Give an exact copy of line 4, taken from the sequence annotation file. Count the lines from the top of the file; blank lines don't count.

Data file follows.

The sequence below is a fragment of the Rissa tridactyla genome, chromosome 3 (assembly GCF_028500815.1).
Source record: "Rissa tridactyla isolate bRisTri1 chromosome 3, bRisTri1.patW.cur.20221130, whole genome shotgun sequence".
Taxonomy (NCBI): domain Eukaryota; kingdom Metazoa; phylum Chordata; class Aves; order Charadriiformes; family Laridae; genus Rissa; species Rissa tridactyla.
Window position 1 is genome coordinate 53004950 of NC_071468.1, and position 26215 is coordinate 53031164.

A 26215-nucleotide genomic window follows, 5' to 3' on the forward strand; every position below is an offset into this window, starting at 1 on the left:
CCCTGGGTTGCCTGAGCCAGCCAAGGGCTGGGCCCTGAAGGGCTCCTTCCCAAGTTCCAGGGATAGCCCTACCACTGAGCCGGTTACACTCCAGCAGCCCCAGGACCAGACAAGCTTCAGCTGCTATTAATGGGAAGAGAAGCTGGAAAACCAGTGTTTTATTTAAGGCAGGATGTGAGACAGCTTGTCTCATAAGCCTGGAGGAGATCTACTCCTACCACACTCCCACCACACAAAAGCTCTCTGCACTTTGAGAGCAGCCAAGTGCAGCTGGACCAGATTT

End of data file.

Window position 1 is genome coordinate 53004950 of NC_071468.1, and position 26215 is coordinate 53031164.